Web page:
Regent: 'Somebody's head needs to roll'DENVER -- Several people close to the University of Colorado
recruiting scandal called for job changes Thursday in some of the
strongest criticism yet of how administrators handled the football
"I think somebody's head needs to roll," Regent Jim Martin
said. "There is more at stake here than athletics, we're talking
about the university's reputation.
"Sometimes in the public arena, things get so out of whack, you
need to change the players so people don't lose confidence...
One of the biggest selling points for hybrid cars is their fuel-efficiency, but some disappointed owners still have a case of the gas-pump blues. They're discovering that, just like with regular cars, driving styles dictate mileage. By John Gartner.
Jeremy Zawodny has announced how to ping Yahoo's RSS database when you post to your Movable Type weblog. Pinging has the advantage of getting your content much faster into those sites that crawl RSS feeds for news.
Movable Type, by default, supports pinging two weblog update notification sites. To activate those in your Blog Config preferences check the boxes to notify blo.gs and weblogs.com. Weblogs.com is a site that tracks and displays links to recently changed weblogs and news-oriented web sites.
When you enable this feature, Movable Type sends out an XML-RPC ping (i.e. http://ping.blo.gs/ and http://rpc.weblogs.com/RPC2). When these sites receives your ping, they will check your blog to determine if it has changed since the last check; if it has, your site will be marked as updated. These systems will schedule an immediate refresh of your site so that they offer the most up-to-date version of your RSS feed.
In addition to weblogs.com and blo.gs, there are other services that support the XML-RPC ping interface and provide similar functionality. You can ping these either manually or automaticaly. These include:
If you would like to ping these services automatically, you can add the URLs to their XML-RPC servers into the Others box found in your blog config preferences. Separate the URLs with carriage returns.
If you've made a donation to Movable Type user and have received a recently updated key, you can also add a ping to:
Other blogging software that supports pinging include Radio Userland, blosxum, pMachine, and WordPress.
In addition to XML-RPC, advanced users may be pleased to note that Yahoo.com, Bulkfeeds, and Technorati also offer the REST (REpresentational State Transfer) API interface.
http://api.my.yahoo.com/rss/ping?u=http://www.yoursite.com/blog [GET http protocol]
http://api.technorati.com/search?query=%22your+search+terms%22&key=your_API_key&start=1 [GET; POST]
Gmail has made mail exciting again, but there's a lot more going on than that. I'm speaking at a conference called Inbox June 2 to 4 in San Jose, and having fun getting ready for it.
There are two parts of mail, obviously: the back-end store and forward system, and the client side. The client used to be simply a place to present messages, and the whole function was moving documents/files/messages back and forth. But now, the back-end deals with things such as spam filtering and authentication and scaling, and the user side has expanded to include calendar and contact management, increasingly integrated.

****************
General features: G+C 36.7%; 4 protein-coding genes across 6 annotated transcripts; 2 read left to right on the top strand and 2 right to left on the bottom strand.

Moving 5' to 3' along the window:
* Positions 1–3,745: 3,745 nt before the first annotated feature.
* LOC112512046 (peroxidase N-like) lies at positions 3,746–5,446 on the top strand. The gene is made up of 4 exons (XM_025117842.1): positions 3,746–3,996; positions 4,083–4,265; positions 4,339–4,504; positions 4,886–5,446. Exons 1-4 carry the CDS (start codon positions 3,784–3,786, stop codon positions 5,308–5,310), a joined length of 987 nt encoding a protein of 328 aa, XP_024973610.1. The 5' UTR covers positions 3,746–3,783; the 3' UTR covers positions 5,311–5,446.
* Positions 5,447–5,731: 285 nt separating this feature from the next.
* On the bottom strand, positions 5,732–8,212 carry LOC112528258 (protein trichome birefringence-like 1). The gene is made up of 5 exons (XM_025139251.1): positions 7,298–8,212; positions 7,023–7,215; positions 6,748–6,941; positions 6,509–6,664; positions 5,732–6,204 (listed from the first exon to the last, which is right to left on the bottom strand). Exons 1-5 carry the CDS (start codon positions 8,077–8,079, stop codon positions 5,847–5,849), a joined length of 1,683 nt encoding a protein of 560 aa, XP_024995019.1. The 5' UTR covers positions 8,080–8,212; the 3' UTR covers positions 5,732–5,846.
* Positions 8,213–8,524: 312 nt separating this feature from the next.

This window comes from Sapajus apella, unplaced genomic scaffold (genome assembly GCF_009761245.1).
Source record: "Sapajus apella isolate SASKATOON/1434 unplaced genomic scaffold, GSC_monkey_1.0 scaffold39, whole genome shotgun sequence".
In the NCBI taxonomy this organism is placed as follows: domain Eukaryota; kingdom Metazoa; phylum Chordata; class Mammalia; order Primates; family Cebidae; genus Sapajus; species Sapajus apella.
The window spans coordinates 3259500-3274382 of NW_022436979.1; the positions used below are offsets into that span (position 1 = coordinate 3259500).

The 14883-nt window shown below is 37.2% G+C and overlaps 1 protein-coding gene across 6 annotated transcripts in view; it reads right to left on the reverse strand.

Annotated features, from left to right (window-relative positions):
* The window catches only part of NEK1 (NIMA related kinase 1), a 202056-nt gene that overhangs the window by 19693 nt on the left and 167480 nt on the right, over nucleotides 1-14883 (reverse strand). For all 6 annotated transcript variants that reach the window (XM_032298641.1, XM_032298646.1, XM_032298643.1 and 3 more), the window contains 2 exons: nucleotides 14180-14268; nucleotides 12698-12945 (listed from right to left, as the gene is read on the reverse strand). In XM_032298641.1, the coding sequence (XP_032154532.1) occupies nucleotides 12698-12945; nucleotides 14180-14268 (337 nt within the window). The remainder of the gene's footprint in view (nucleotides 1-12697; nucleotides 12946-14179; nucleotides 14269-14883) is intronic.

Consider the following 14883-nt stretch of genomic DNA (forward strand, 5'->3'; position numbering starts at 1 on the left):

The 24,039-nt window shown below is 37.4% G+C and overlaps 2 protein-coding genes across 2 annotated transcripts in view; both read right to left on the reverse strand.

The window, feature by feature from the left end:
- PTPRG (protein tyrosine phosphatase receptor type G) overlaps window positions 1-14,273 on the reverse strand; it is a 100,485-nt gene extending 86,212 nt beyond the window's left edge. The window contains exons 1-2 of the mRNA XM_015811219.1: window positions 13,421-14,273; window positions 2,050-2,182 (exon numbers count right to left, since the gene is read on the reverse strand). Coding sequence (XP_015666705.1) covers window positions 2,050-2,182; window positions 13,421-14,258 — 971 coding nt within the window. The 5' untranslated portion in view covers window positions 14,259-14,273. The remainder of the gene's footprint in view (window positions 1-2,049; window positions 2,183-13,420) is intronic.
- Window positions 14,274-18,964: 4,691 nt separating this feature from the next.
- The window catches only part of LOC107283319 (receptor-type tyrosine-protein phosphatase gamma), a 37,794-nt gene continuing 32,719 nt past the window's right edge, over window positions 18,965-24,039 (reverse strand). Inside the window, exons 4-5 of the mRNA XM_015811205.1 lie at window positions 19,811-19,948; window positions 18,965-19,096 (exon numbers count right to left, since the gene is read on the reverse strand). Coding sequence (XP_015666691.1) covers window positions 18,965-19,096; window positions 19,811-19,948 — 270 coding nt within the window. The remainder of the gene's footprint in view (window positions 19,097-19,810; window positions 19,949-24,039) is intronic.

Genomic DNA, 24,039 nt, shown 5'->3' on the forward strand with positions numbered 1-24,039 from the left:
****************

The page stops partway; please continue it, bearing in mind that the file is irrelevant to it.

More fundeamentally, as the world becomes more real-time and connected, the virtual and increasingly the actual configuration of the system is changing. There's a rich, complex, shared data store in the cloud, and mail is simply the passing of notifications and alerts that tell you to pay attention to/download specific items in the cloud that are new or changed or that someone wants to share with you. this creates huge challenges in version control, updating and permission management.
Mail (which may change its name) becomes not just a collaboration tool, but also a personal workflow manager. It's the inbox not just for messages, but for applications, for RSS feeds, for IMs and voice messages, and of course it helps manage (and integrate) SIP phone calls, too.
It's interesting in this context to hear people talk about Gmail. ALthough it's clumsy, it can be used not just to send messages but to store files. I already use it to send photographs with a cc to myself; then I can resend (i.e. forward the copies) the photos to other people without uploading them again. I also use it to back up large files by e-mailing them to myself. And if I were so minded, I could share my account with other people so that they could look at the same files (though if you want to change them, you have to mail a copy. whether it;s a bug or a feature, unlike in my Eudora mail, the file store is read-only. Of course, it's a really kludgy file system, but it's easy to use - in the sense of "you can figure it out," not "it's convenient."
I'm wondering what will happen when Google has millions of accounts and presumably millions of duplicate files that it knows about: i.e. one person e-mails the same file to several othe Gmail users. WIll it eliminate redundancies? is the saving in space worth the processing overhead? Certainly the reduction in user *reading* overhead produced by eliminating redundancies within e-mail threads - a much more complex task - is worth it... that's the kind of thing you'll see more of.